Zimba: It's interesting; I think telcos don't realise the importance of customer data. There are efforts around business intelligence, but it's not yet an integrated whole. It's nothing like WalMart's knowledge of its customers and what happens in its stores. Telcos need to act! Third parties, ISVs, Microsoft are expecting them to do it, but I don't see it yet.
Telco 2.0: Moving on to something else, there's an emerging competition between IPTV and Web video. What do you think the telcos' role is in video delivery?
Zimba: They need to become a fully fledged, mass media system across different devices and media. In TV itself, there's a race by all incumbents and some disruptors to get into TV. A range of devices will get deployed to provide TV, but the 10ft experience, the TV in the room, is still going to be valuable. But we see people using the Internet and TV simultaneously.
Telco 2.0: So interactivity wins?
Zimba: It certainly could. The TV may well become more of a big screen for the PC, with more traffic migrating to broadband. Will people still pay three hundred bucks for a TV package and then watch 10% of the channels, when they can mix-and-match and only pay for what they watch, or keep it all to watch later?
Telco 2.0: What do you think the best practice for online video distribution is?
Zimba: AT&T and Yahoo!'s integration of IPTV and Web; serious kudos to the Yahoo! guys. I'm intrigued by what Verizon's doing on the Web - I watched football on there recently, and it's pretty compelling. ESPN also doing interesting things.
Telco 2.0: Are there any disruptors you find particularly interesting?
Zimba: Nothing I've particularly noticed; the company I keep an eye on is Joost.
Telco 2.0: We've touched on business models for telcos. What about Microsoft? Qualcomm has an end-to-end applications ecosystem in BREW. How does the Communications Service Applications Framework benefit MS?
Zimba: We looked back at our own ecosystem of developers and ISVs, and we realised that we had to help them to develop products that the telcos will market and deploy. It's a tough change; as well as a czar of business intelligence, telcos need someone high up in charge of developers and development. We have a pilot project with SingTel and they've done just that.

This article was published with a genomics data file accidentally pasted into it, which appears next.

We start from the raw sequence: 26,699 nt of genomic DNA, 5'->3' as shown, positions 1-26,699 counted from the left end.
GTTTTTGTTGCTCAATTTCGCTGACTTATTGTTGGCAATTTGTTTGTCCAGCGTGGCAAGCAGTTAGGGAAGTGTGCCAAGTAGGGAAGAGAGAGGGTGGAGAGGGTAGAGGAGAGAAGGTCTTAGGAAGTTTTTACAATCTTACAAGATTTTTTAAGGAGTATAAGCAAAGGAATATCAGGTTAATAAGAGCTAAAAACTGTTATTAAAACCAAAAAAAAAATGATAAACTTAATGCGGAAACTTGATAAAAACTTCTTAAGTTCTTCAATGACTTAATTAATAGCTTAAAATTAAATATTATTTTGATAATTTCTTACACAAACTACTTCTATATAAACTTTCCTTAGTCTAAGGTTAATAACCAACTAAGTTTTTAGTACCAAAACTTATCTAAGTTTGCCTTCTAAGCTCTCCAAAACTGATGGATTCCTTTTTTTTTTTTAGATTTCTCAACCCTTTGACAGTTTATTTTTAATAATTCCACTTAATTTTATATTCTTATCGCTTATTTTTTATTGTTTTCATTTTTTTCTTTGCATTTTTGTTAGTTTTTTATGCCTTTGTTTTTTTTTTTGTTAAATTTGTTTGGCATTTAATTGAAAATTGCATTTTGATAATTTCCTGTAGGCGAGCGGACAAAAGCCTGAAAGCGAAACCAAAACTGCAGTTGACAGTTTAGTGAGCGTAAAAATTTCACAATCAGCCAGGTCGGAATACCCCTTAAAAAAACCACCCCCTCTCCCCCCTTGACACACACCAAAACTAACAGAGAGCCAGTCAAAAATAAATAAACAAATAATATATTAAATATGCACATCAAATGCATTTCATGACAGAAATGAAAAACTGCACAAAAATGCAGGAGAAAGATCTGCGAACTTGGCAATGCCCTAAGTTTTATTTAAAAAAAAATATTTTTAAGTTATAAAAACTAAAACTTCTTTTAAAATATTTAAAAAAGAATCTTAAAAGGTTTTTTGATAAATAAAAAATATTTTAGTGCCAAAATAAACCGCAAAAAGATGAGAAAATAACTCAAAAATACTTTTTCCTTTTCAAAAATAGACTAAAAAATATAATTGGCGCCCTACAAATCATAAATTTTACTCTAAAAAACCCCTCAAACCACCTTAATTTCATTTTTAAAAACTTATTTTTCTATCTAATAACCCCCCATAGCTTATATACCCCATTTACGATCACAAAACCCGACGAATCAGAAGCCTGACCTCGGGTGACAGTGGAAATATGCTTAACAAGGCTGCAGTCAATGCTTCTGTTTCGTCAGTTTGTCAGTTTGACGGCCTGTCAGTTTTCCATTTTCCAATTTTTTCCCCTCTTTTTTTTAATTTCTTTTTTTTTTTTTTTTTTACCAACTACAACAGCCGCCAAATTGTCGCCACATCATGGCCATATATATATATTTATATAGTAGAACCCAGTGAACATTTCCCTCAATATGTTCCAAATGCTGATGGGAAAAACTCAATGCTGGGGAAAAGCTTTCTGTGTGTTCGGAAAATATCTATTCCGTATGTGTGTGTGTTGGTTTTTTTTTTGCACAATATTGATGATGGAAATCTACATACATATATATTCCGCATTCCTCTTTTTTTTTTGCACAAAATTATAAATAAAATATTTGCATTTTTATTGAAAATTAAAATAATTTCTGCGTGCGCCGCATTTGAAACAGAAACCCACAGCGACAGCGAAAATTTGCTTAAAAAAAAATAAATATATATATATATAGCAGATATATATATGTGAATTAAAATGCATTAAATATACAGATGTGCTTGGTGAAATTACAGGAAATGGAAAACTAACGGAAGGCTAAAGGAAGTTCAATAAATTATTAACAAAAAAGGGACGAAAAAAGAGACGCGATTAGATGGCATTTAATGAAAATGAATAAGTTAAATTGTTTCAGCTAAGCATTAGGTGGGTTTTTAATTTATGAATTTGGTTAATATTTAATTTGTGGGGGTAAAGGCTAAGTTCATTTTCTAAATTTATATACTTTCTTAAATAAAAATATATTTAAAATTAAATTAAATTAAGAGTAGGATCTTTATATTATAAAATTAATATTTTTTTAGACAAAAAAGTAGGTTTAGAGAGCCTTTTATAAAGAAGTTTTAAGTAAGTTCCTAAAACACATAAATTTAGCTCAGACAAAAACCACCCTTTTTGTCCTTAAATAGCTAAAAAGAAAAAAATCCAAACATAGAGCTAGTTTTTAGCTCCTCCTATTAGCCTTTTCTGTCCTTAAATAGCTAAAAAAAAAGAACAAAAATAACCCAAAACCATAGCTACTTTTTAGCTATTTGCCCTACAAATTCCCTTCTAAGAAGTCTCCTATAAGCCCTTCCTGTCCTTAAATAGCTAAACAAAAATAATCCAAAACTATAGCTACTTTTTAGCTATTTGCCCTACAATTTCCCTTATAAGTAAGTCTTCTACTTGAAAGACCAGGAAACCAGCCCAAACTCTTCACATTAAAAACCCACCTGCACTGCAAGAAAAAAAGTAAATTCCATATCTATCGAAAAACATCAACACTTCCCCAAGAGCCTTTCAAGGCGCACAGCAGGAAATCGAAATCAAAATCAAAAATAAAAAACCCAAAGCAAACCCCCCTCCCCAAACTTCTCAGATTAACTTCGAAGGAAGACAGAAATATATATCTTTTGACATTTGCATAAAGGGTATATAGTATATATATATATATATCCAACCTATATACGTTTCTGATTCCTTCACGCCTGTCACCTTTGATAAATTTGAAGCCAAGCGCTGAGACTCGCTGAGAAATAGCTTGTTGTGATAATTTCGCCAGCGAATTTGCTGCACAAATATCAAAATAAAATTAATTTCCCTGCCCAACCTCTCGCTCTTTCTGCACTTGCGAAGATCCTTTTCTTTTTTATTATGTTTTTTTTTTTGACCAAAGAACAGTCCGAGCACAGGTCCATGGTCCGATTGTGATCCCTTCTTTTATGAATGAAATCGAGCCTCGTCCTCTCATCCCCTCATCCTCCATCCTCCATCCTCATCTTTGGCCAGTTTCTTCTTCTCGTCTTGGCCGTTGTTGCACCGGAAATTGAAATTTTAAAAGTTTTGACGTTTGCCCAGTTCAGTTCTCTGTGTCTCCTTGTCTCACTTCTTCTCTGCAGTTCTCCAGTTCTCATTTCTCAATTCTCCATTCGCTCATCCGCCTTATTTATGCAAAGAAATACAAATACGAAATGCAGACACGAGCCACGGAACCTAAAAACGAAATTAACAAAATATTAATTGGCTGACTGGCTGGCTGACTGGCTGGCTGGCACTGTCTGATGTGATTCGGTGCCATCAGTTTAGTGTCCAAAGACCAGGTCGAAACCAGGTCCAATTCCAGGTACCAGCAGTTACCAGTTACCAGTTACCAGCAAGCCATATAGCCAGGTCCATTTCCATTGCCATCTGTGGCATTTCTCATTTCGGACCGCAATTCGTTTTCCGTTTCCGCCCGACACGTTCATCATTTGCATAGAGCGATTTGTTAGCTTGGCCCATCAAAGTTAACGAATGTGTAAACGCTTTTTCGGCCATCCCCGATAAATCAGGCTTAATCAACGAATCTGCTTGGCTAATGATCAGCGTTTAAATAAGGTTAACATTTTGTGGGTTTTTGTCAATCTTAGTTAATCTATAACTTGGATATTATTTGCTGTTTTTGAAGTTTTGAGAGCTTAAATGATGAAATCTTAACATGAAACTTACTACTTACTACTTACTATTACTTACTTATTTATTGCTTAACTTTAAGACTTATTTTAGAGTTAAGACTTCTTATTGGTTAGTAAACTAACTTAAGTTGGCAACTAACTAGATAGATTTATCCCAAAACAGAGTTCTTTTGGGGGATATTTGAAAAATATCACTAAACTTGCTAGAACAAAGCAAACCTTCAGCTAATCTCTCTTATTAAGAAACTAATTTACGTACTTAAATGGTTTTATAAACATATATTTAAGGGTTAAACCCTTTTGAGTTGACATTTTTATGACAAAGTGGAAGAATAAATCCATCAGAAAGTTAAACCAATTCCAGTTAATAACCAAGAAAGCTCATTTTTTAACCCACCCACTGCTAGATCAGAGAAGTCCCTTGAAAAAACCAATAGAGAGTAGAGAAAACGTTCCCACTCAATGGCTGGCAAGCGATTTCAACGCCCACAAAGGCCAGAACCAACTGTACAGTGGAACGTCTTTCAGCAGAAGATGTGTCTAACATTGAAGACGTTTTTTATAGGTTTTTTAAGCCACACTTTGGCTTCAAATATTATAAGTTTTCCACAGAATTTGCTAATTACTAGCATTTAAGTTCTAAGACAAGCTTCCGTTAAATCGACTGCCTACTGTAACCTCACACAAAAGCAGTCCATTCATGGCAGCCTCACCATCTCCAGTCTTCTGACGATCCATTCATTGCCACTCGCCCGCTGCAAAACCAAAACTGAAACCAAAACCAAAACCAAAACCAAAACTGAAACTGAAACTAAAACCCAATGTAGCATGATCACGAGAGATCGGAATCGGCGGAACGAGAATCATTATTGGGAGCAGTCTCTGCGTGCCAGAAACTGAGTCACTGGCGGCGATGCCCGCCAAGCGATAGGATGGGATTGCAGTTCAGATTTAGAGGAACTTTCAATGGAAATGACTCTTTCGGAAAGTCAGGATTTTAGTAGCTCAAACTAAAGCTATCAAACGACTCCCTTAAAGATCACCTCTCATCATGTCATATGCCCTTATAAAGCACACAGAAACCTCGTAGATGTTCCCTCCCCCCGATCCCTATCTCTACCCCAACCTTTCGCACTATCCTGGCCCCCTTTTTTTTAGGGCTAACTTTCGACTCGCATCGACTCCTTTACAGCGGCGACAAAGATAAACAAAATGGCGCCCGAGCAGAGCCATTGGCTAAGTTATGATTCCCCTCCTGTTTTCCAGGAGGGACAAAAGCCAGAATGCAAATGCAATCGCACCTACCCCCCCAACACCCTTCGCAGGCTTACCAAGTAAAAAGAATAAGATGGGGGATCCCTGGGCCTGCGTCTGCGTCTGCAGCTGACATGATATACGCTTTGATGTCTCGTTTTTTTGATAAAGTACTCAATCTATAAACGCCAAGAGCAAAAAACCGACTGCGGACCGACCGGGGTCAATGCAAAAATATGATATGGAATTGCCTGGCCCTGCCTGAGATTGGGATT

Telco 2.0: So Steve Ballmer was right that it's "developers, developers, developers"?
Zimba: Yes. This is what SingTel has done -- said "we've got these customers and they look like this", and offered a revenue share to anyone who wants to develop for that market. As for service creation, there's a need for new investment here, in things like Jamcracker. You clearly can't have projects that spend 6-12 months working on OSS BSS integration any more.
Telco 2.0: The second part of the problem is operating the thing. Telcos have low self-care rates and a reputation for poor customer service. What changes are needed in operator technology and organisation?
Zimba: There are three messages I'm pushing at the moment. First, business intelligence. Second, investment in transactional engines - the platform for the old world won't work any more. And the developers don't focus on this -- they want to do something cool. It's no different, really, to the expectations of suppliers to Home Depot. They're not interested in how their back-office works. Third thing is telcos optimising their sales and customer care activities, particularly in relation to leveraging their retail store presence; TVs should be bundled with connectivity as they become IP endpoints.
Telco 2.0: What's stopping them making the necessary changes?
Zimba: It's not really in their DNA. They need to invest in stores, and embrace online. Shame on the telcos for not becoming destination sites!
Telco 2.0: How does Microsoft help?
Zimba: Dual branding is important. All the stuff we're rolling out is co-branded, like Orange Messenger. Orange and Microsoft together -- there has to be something unique. We've always been focused on the enterprise, but now we're doubling down on the consumer. We've got a new consumer channel organisation, and there's a great new ad campaign with Jerry Seinfeld coming up.
Telco 2.0: One of the areas of 'Telco 2.0' that we're getting more and more passionate about is "communications-enabled business processes". What are you doing in this area?
Zimba: We're embedding voice in both enterprise and consumer applications - Messenger and Xbox, for example. But we've barely scratched the surface of what's possible. We need to continue to accelerate the drive to reach that level of integration.
Telco 2.0: Finally, what's your over-riding advice for a telco today?
Zimba: Embrace the 3-screen experience, so your services embrace all IP endpoints. Without that kind of portfolio you won't survive. Embrace being a mass retailer, mastering customer data and transactional processing. Telcos need to be able to do all these, and do them second to none.
Telco 2.0: And what should the Telco 2.0™ Initiative be doing to help?
Zimba: More of what you're currently doing. Telcos will need more tactical advice on how to make this happen. Show them a roadmap.
[Ed - We are pleased to welcome Microsoft as a sponsor of the 5th Telco 2.0 Executive Brainstorm, 4-5 November, London, where Steve will be joining a panel on 'Key industry next steps'.]